Saturday, August 21, 2010


Written by Felix Daray, published in Agriculture Magazine, July 2010 issue

Bougainvillea is a beautiful flowering plant that is easy to grow. But it could be more beautiful when grafted, which means it will be more marketable , too.

One plant grower who sell grafted bougainvillea is Reynaldo Balansag. of Cabligan, Matanao, Davao del Sur. He got this idea in 2008 when he accompanied his friend to as well-known flower garden in Davao City. It was there Rey first saw beautiful, multicolored grafted bougainvillea plants.

He was so attracted to bougainvillea plants that he became curious on how to grow these. So even though with his little knowledge on grafting he learned from high school and from his friend who worked in the flower garden, he tried to do it in his flower garden in Cabligan.

What Rey does is that he buys big potted bougainvillea plants and uses these as rootstocks. When he first tried it, he used rootstocks measuring 2 cm to 5 cm in diameter. “The biggest rootstock I grafted is 10 cm in diameter. And I couldn’t believe I did it, said Rey.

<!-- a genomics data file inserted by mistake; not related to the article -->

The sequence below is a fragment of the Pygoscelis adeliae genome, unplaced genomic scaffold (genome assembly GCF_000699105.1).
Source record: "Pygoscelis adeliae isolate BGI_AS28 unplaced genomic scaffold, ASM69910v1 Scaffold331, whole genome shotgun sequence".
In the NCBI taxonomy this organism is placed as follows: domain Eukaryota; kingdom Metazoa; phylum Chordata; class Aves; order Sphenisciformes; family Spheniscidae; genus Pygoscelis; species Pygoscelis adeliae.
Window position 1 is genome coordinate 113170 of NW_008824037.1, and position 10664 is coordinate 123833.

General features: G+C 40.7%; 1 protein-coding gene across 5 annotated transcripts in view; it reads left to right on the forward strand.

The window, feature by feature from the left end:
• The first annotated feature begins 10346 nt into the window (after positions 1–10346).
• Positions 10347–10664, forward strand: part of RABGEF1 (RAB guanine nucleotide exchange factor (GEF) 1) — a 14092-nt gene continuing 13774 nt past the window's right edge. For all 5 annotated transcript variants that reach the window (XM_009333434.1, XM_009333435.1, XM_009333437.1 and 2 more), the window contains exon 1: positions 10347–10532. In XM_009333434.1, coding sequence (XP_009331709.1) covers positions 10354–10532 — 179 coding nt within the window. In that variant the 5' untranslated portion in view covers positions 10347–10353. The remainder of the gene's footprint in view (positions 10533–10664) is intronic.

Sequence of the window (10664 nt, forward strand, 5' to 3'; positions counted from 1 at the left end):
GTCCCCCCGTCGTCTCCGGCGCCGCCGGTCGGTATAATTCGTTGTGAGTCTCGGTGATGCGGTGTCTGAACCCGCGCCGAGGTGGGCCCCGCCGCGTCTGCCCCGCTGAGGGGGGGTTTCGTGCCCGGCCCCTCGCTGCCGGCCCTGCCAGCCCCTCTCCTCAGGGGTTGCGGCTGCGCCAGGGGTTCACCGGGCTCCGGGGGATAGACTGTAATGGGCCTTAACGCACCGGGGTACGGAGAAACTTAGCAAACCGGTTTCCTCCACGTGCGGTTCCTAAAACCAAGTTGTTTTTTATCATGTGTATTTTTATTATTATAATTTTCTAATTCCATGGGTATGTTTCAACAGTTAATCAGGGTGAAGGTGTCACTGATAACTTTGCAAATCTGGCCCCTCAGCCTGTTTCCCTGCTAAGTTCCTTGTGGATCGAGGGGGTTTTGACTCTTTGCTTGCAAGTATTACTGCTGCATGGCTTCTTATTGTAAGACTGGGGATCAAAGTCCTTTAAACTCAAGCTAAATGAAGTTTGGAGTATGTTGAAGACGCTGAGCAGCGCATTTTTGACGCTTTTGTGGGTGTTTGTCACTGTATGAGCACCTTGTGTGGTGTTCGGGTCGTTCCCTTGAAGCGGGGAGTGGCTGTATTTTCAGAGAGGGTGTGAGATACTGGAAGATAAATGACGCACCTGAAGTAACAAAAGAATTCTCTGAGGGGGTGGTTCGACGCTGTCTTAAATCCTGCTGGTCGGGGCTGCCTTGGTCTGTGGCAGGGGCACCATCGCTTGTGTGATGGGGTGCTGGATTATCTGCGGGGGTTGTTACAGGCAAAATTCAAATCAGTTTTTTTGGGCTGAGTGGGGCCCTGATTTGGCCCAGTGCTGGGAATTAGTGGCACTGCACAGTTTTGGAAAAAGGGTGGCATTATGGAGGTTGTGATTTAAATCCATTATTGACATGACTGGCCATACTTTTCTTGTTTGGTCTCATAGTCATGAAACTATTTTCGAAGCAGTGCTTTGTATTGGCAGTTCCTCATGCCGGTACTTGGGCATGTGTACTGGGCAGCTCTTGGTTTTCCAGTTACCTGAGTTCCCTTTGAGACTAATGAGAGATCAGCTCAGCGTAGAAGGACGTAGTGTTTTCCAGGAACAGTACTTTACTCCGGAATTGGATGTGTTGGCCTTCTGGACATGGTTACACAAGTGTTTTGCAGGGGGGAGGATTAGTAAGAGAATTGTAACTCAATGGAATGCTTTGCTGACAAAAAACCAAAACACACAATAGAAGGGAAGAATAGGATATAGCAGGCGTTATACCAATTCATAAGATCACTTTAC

For Each rootstock, he inserts three scions of different colors. The plants will bloom after six months.

“Bougainvillea will thrive is almost any soil as long as it is well drained and fertile. At least five hours of exposure to full sunlight is the minimal sunlight requirement for full bloom. Less than that, the plants may not bloom well, but have satisfactory vegetative growth.” says Rey.

“Do not apply fertilizer to dry soil. Use complete fertilizer and apply it every two weeks.” To lessen production cost, use organic fertilizers with humus soil. Moreover, since this flowering plant is not susceptible to fungus, furthers Rey, then there’s no need for insecticide.

Reys sells these at P600 to P800 each depending on the color and the size of the rootstock. The most attractive species, he said, is the variegated bougainvillea from China. Its leaves have three colors: gray pink and light green.

Rey also propagates and sells other ornamental plants, but it’s the grafted bougainvillea that amazes him the most. This is because “from ordinary flowering pots, bougainvillea when grafted turns into an exotic plant.

By Felix B. Daray